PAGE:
Speer: Is Canadian politics shaped by “the revenge of places that don’t matter”?
Bridging the urban-rural divide in CanadaSaturday October 12, 2019
Smiths Falls’ prospects were dim. Ever since the Hershey factory closed and Ottawa Citizen columnist Randall Denley declared the town dead, economic development had nearly ground to a halt. Then in 2013, a few entrepreneurs running a business called Tweed said they could use up to a third of the old factory to grow medical marijuana if the town let them and got a yes. There were doubters at first but those voices are quieter now that the town of 9 000 is bustling: Everyone has a story about how this new commodity — legalized cannabis in soon to be all its forms — is impacting their day-to-day lives, whether it’s the catering business down the street or the planning office at City Hall. Of course, that company renamed Canopy Growth now employs over 1 000 staff locally and will soon have over one million sq. feet at its disposal.
Now, the story of our renewal and growth is the news. – Mayor Shawn Pankow, Smiths Falls
Public policy played its part. The federal government committed to legalizing cannabis for recreational use setting in motion the major machinery of public service. Adding recreational production to the medical use isn’t what’s propelling Canopy to the big time, it’s the edibles and beverages, which will be legalized this fall, and the research into medical uses for this product which was taboo for so long, which is vaulting this company to cannabis superstardom: The intellectual property and patents will be a major part of what drives its success in the future.
After consulting with the public health officer, the police chief and the manager of the Chamber of commerce, participants took in the community through a quick stroll along the Rideau Canal to the bowling alley where the locals shared their thoughts on cannabis and on hometown golf superstar Brooke Henderson (and their connections to her and her family).
When they returned to Ottawa, it was to hear from the federal public servants who starred in this process. While most Canadians don’t know their names (though Paul Saint-Denis did become the public face of the government’s fall 2018 information campaign), they are well-known internally for their ability to navigate the complexity of getting this policy through a maze of departments at the federal level and in each province and territory.
Hearing from Justice Canada’s Mr. Saint-Denis and from Health Canada’s Eric Costen, the participants got an excellent sense of both the leadership skills and the policy levers required to make the government’s promise into a reality. The legalization itself, which is a matter of criminal law, fell mainly to the small team at Justice with the regulations mainly coming from Health. In total, more than 10 departments were involved and almost all federal departments had a stake in the outcomes not to mention those at the provincial and territorial levels who were also engaged.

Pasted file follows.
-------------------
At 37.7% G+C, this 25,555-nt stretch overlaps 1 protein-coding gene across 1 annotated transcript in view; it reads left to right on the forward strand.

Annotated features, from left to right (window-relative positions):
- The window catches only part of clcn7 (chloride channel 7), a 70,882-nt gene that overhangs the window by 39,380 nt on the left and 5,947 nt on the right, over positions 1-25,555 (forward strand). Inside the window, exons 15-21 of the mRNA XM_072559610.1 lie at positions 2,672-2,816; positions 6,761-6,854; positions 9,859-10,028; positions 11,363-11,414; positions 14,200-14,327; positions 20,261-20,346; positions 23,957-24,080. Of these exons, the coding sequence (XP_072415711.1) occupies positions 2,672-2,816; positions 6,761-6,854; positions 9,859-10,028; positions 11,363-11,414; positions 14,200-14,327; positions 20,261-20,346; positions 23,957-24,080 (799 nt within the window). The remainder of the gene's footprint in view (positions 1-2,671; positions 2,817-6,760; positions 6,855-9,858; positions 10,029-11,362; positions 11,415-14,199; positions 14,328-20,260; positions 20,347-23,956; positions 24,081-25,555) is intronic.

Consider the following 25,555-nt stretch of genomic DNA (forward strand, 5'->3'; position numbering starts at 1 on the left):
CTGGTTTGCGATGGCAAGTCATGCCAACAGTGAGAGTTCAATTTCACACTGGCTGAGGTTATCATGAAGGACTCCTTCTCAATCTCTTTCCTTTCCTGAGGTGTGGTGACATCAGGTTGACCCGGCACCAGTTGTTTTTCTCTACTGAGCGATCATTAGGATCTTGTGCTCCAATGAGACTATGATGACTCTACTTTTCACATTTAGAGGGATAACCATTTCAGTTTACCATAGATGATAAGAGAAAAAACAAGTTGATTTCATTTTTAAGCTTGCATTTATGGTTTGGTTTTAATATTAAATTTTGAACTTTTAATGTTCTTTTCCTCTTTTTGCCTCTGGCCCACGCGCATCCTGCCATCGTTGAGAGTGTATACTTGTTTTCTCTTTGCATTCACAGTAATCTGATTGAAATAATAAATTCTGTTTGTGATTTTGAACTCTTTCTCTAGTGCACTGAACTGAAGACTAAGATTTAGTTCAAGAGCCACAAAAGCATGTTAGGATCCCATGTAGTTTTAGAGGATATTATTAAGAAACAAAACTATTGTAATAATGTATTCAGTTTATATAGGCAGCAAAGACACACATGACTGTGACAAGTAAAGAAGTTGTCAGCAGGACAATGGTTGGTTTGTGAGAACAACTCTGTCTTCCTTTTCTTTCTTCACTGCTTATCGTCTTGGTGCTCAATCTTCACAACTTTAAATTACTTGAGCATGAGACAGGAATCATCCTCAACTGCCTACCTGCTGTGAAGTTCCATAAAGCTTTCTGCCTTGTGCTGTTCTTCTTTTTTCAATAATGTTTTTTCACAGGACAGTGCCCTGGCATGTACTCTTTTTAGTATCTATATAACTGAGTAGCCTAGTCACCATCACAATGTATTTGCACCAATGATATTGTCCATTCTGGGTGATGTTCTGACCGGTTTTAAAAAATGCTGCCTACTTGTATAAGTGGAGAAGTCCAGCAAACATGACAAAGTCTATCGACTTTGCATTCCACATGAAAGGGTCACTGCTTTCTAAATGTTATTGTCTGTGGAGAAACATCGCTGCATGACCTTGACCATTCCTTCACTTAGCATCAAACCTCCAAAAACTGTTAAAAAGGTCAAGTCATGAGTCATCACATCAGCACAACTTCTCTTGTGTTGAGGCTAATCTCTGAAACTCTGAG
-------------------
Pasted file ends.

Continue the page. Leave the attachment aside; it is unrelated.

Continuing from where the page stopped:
What it’s led to is Canada as the dominant player in the nascent global cannabis industry with Smiths Falls’ Canopy Growth as its largest company with a market capitalization of $23 billion as of May 22 and a global vision of where they are heading. As Canopy Growth’s Founder and Co-CEO Bruce Linton told an Ottawa business crowd back in March ‘if a regulator makes rules, there has to be a winner. We want to be that winner.’ They’ve taken a lot of well-meaning steps by expanding their footprint across the country through acquisitions, with operations in seven provinces, and building a culture that invests heavily in local communities: There is no staff cafeteria as staff are expected to bring business to local restaurants if they forget their lunch and Canopy was instrumental in starting the first pride parade in Smiths Falls last summer.
If you’re going to be a Canadian company, we think you need that representation across the country. – Sean Webster, Director of Stakeholder Relations – Federal and Ontario, Canopy Growth
Participants got the complete picture of the cannabis policy’s impact on the local level and its organization at the federal level. Canada started from scratch and is now the dominant player in what could very well become a significant global industry in the coming years. It comes down to public policy: Canopy praised the outcomes-based approach put in place that allows room for innovation (‘don’t lose product’ rather than ‘here is how to not lose product’) and the continuous consultation that takes place with industry. The next PPLP participants might learn about a very different policy. This group had the benefit of hearing about a complex and fast-moving policy file that they can now follow attentively and knowledgeably as their own careers progress.
Does this sound interesting to you? Registration for the PPLP’s second offering starting in Sept. 2019 is now open. For all the details, visit the program’s page.